Flash and dazzle and mere prettiness can sway Motion Picture Academy voters when they cast their annual ballot for the year’s best cinematography Oscar. But what makes the visual component of a film worthy of an Academy Award, in the view of many leading directors of photography, is—first and foremost—superb cinematography at the service of storytelling.”What a lot of us are looking for is how the director and the cinematographer try to tell the story visually,” says cinematographer Allen Daviau, a five-time Oscar nominee for films including E.T. the Extra-Terrestrial, The Color Purple and Avalon. “That includes how the camera is used; how the visuals are composed; how they are lit; the texture, the mood—every way the film is shot which contributes to telling the story.””The strongest cinematography and the strongest films generally are those that try to tell the story through the images,” adds Daviau, who will be honored with a Lifetime Achievement Award by the American Society of Cinematographers when the group holds its annual prize fest next February. “They have wonderful dialogue, and fantastic storytelling; but it’s the power of the images and how they stay with you—even years after you’ve seen the film.”Some of the best cinematography doesn’t call attention to itself. “It may seem perverse to say so but truly great cinematography may often be the last to be recognized,” says DP Roger Deakins, who sits on the Academy’s Board of Governors and is also a five-time Oscar nominee for The Shawshank Redemption, O’ Brother, Where Art Thou? and The Man Who Wasn’t There, among others.”Like the performance of an actor, the work of a cinematographer should blend with all the other elements of a film to form a seamless whole,” he adds. “When the first remark overheard is ‘What a great performance’ or ‘Didn’t it look wonderful?’, then the viewer has in some way been distracted by a single element of the film and probably not been totally submerged in the story. It may be that the flamboyance of one element of the production has diminished the power the film as a whole.”As new technologies make their way into filmmaking, they add to the tool kit available to cinematographers—such as photography with digital cameras and the use of the digital intermediate process to polish and tweak a film in postproduction. But technology can also introduce visual elements that are not attributable to the cinematographer’s craft.”Viewers and voters can get dazzled by flashy photography and computer-generated effects that the cinematographer might not have even been involved with,” says Deakins. “And how does anyone, cinematographers included, judge between the cinematography of a mega budget effects film shot on a blue screen stage, a sweeping period epic shot exclusively at dusk or dawn, and a small contemporary drama which takes place in one room at night and is shot entirely hand held for less than a million dollars?”At the same time, there are some obvious pitfalls and false seductions that Academy voters should beware of when evaluating a film’s cinematography, asserts Steven Poster, president of the International Cinematographers Guild, and a former head of the ASC.One is what he calls “the floppy hat movie”—period pieces that look good because of the costumes or the production design but don’t necessarily have great cinematography. Another is large-scale movies with beautiful exterior vistas, because “those are often shot by second-unit directors of photography, and not by the main cinematographer,” notes the DP, whose credits include Donnie Darko and Stuart Little 2.Such admonitions don’t mean that a large-scale epic film with sweeping visuals can’t at the same time have superb cinematography. “Period films tend to have a certain cachet to them,” says Daviau. “Making a period film is the closest thing to time travel that we have. When you create a world in another era, everyone is contributing to that, and the cinematographer is usually using something special to emphasize that we’re in a different time. That’s one of the reasons that period films tend to get more attention.”And, indeed DPs on period films have won the lion’s share of Oscars in recent years. Dion Beebe for Memoirs of a Geisha; Robert Richardson for The Aviator; Russell Boyd for Master and Commander; Andrew Lesnie for The Lord of the Rings: The Fellowship of the Ring; and Russell Carpenter for Titanic. But films smaller in scope also have been honored. The Road to Perdition and American Beauty both won Oscars for best cinematography, with the late Conrad Hall the recipient in both cases.Other extraneous factors can also tilt the playing field when Academy members vote. “There’s no doubt that how well the film does at the box office helps a lot,” says Owen Roizman, a five-time Oscar nominee for best cinematography for films including The French Connection, Tootsie and The Exorcist, who also sits on the Motion Picture Academy board. “A lot of winners in many of the craft categories, not just cinematography, get swept in by the commercial success of a film,” he observes. “Voters figure that individual crafts had a lot to do with that success, so they must be doing good work. That’s not necessarily true or necessarily false.””For every single craft that goes into making a movie, the other crafts know a little about them, but not a lot—so no one’s going to know for sure what’s the best in any category,” adds Roizman. “A lot of members vote on gut instinct—that’s why the nomination process is the most critical step.”To avoid ill-informed results, Academy rules require that the five Oscar nominees in each category get selected by their peers who know most about their craft. The culling process starts when Academy’s cinematographers branch-members vote, in the order of their preference, for no more than five productions. The five that receive the highest number of votes become the nominees for the best cinematography Oscar. It’s from this group that the Academy’s active and lifetime members make their choices.There’s no obligation to cast a ballot. “It’s a misconception on the part of a lot of people that we want every member to vote for every category, all the time,” says Roizman. “We want just the opposite. If you’re not sure about some category, or you don’t think you’re qualified, don’t vote in that category.”Ultimately, deciding whether to vote should be based more on whether a member has actually seen and honestly evaluated the films in competition, then it is a matter of technical insight. “The greatest onus on the voter is to see as many films as possible and keep an open mind,” says Deakins. “‘Best’ is a very nebulous term when it refers to any creative endeavor and it is well to remember that the Academy Awards are a celebration of film and filmmaking, and the event, along with each individual award, should be viewed for what it is.”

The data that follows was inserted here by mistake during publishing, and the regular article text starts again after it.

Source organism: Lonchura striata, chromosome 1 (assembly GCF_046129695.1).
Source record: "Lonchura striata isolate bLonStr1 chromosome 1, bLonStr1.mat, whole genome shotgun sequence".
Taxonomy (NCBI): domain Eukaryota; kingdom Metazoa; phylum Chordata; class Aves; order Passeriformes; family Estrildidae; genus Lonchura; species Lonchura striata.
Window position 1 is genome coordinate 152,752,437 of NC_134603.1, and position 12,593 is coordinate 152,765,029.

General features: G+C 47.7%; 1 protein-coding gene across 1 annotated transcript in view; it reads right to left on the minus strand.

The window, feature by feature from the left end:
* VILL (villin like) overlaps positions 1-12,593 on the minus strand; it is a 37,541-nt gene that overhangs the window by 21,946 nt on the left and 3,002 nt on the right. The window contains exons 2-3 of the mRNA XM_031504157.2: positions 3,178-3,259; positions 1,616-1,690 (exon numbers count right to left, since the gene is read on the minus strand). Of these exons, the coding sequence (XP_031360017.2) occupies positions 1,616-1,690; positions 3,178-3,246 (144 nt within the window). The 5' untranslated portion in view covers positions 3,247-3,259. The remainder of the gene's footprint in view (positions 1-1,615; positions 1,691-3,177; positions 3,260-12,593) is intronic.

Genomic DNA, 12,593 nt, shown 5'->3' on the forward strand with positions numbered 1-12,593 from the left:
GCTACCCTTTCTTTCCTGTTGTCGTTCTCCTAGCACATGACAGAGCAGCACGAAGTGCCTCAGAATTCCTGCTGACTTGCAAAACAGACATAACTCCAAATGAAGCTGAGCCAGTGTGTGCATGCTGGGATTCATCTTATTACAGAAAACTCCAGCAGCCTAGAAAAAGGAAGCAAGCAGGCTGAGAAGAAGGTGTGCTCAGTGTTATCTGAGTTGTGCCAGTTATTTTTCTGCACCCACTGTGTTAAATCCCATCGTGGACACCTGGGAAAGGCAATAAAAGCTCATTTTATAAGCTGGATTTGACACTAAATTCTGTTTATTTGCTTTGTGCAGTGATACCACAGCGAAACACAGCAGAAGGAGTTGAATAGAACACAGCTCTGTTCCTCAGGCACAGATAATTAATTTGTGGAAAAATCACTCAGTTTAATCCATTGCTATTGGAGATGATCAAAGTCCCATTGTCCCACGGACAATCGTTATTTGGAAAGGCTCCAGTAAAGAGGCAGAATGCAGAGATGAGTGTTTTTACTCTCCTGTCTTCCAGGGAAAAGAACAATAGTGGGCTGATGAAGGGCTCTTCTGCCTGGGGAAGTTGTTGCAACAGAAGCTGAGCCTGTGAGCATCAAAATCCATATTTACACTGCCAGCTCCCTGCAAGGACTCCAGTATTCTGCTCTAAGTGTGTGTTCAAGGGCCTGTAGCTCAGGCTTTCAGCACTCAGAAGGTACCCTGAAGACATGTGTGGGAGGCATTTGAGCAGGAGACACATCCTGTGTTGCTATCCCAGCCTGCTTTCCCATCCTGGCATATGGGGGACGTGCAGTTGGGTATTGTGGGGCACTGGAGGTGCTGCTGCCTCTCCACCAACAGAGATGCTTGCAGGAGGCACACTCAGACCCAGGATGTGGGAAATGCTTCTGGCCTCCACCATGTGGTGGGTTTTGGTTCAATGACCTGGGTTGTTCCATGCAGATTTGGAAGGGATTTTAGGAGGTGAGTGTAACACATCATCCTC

Written by Jack Egan